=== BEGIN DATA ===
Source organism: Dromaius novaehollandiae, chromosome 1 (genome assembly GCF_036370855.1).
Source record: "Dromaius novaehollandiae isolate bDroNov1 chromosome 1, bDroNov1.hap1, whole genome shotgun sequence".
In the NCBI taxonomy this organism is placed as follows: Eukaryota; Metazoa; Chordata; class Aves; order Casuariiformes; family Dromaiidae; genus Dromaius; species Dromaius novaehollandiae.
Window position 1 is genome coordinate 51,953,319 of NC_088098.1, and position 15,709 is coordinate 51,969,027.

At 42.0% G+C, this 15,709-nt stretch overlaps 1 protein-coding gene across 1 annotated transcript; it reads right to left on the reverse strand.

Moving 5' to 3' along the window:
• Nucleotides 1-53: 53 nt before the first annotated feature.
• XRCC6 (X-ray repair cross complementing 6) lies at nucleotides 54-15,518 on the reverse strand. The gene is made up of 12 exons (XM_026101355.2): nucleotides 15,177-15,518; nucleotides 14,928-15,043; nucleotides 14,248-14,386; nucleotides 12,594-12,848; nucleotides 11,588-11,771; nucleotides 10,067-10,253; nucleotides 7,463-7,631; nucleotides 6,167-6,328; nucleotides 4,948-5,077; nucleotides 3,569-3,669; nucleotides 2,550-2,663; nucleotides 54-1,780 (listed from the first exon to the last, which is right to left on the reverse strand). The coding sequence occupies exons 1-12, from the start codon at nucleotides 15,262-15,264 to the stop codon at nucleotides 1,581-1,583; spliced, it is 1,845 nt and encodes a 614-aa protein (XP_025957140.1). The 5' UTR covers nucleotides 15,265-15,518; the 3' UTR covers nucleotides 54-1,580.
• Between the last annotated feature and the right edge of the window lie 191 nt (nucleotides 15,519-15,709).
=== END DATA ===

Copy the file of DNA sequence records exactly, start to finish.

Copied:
Source organism: Dromaius novaehollandiae, chromosome 1 (genome assembly GCF_036370855.1).
Source record: "Dromaius novaehollandiae isolate bDroNov1 chromosome 1, bDroNov1.hap1, whole genome shotgun sequence".
In the NCBI taxonomy this organism is placed as follows: Eukaryota; Metazoa; Chordata; class Aves; order Casuariiformes; family Dromaiidae; genus Dromaius; species Dromaius novaehollandiae.
Window position 1 is genome coordinate 51,953,319 of NC_088098.1, and position 15,709 is coordinate 51,969,027.

At 42.0% G+C, this 15,709-nt stretch overlaps 1 protein-coding gene across 1 annotated transcript; it reads right to left on the reverse strand.

Moving 5' to 3' along the window:
• Nucleotides 1-53: 53 nt before the first annotated feature.
• XRCC6 (X-ray repair cross complementing 6) lies at nucleotides 54-15,518 on the reverse strand. The gene is made up of 12 exons (XM_026101355.2): nucleotides 15,177-15,518; nucleotides 14,928-15,043; nucleotides 14,248-14,386; nucleotides 12,594-12,848; nucleotides 11,588-11,771; nucleotides 10,067-10,253; nucleotides 7,463-7,631; nucleotides 6,167-6,328; nucleotides 4,948-5,077; nucleotides 3,569-3,669; nucleotides 2,550-2,663; nucleotides 54-1,780 (listed from the first exon to the last, which is right to left on the reverse strand). The coding sequence occupies exons 1-12, from the start codon at nucleotides 15,262-15,264 to the stop codon at nucleotides 1,581-1,583; spliced, it is 1,845 nt and encodes a 614-aa protein (XP_025957140.1). The 5' UTR covers nucleotides 15,265-15,518; the 3' UTR covers nucleotides 54-1,580.
• Between the last annotated feature and the right edge of the window lie 191 nt (nucleotides 15,519-15,709).